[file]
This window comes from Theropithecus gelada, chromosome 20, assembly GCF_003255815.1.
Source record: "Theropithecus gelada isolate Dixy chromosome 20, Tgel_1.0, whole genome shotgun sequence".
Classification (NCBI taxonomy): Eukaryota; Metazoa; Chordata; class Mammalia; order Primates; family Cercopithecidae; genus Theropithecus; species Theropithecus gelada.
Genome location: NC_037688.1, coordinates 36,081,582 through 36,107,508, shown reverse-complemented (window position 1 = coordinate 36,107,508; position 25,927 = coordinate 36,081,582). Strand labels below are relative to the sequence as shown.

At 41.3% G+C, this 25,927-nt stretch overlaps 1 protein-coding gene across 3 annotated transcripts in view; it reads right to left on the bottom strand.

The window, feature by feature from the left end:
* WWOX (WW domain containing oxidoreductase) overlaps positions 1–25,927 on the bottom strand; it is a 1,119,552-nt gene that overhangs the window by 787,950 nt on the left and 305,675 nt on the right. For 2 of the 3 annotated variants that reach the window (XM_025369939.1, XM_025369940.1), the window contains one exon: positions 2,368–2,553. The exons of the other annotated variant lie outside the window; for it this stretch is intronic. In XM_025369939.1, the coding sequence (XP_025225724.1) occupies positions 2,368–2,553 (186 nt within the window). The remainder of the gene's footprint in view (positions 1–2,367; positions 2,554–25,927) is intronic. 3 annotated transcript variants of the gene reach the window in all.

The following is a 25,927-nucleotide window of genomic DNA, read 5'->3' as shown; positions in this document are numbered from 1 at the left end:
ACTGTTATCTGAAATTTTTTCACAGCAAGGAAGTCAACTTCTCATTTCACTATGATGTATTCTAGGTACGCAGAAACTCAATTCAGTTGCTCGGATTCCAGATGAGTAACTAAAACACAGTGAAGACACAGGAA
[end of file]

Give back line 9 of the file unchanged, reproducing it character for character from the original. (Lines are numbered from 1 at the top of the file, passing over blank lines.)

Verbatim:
ACTGTTATCTGAAATTTTTTCACAGCAAGGAAGTCAACTTCTCATTTCACTATGATGTATTCTAGGTACGCAGAAACTCAATTCAGTTGCTCGGATTCCAGATGAGTAACTAAAACACAGTGAAGACACAGGAA